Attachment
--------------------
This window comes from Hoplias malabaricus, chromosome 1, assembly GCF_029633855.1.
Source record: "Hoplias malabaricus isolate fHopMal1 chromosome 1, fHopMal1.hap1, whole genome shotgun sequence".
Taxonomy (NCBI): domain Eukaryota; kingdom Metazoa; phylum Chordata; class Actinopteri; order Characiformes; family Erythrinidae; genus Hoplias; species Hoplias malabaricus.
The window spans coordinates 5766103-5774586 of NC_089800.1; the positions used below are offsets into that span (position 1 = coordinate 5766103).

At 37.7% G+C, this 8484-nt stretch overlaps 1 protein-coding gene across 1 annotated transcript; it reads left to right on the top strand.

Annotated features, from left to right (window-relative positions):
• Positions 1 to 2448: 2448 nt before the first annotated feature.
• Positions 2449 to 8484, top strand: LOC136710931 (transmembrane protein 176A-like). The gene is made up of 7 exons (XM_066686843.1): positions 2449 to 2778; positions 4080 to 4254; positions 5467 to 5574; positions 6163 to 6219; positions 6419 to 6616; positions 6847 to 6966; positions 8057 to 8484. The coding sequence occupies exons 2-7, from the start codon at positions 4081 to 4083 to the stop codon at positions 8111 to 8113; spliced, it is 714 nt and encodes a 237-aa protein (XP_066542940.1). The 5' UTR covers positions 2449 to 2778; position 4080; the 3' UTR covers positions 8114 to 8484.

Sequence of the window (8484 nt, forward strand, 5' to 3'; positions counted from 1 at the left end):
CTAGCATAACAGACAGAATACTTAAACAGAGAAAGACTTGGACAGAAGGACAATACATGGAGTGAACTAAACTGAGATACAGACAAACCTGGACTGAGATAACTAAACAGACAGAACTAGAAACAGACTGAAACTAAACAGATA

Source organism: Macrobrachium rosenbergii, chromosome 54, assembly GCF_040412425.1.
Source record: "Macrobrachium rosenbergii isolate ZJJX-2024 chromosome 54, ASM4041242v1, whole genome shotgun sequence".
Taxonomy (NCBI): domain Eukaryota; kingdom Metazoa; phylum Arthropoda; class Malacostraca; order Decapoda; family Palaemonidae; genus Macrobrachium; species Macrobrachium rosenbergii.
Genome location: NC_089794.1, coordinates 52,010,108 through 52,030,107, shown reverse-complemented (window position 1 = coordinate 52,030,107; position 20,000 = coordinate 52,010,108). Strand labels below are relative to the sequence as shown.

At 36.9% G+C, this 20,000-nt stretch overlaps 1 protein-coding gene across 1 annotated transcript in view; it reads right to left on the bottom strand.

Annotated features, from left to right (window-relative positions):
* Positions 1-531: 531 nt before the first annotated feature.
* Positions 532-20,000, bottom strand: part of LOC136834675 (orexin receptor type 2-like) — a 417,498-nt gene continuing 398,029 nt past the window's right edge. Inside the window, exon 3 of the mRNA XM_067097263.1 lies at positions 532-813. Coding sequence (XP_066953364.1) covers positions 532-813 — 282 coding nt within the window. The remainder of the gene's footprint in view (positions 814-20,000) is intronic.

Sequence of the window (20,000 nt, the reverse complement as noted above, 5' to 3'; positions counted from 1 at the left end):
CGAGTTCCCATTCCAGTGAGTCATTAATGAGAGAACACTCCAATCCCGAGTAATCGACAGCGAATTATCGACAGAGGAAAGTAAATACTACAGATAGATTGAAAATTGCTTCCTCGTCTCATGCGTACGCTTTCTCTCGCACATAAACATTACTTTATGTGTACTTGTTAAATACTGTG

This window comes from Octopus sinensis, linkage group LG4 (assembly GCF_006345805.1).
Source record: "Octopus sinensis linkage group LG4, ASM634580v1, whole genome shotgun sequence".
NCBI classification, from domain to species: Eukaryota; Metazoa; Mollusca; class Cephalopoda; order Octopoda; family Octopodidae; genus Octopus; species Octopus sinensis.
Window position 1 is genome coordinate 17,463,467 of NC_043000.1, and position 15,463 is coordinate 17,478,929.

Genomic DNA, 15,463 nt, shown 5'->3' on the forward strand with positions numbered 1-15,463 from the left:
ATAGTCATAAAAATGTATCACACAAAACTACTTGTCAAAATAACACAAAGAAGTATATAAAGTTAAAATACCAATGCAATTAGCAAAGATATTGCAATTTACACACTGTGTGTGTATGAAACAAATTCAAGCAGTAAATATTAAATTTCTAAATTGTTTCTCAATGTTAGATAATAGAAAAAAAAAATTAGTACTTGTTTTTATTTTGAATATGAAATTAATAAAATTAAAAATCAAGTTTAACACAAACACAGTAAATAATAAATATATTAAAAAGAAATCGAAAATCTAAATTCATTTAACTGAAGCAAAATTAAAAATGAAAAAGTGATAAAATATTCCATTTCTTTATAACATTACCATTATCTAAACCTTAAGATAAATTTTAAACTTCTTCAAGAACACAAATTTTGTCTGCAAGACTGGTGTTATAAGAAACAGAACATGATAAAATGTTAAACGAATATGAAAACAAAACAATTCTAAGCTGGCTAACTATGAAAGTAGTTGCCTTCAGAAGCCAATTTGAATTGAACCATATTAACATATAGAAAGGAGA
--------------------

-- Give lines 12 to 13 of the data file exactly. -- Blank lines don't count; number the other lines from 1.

Source record: "Macrobrachium rosenbergii isolate ZJJX-2024 chromosome 54, ASM4041242v1, whole genome shotgun sequence".
Taxonomy (NCBI): domain Eukaryota; kingdom Metazoa; phylum Arthropoda; class Malacostraca; order Decapoda; family Palaemonidae; genus Macrobrachium; species Macrobrachium rosenbergii.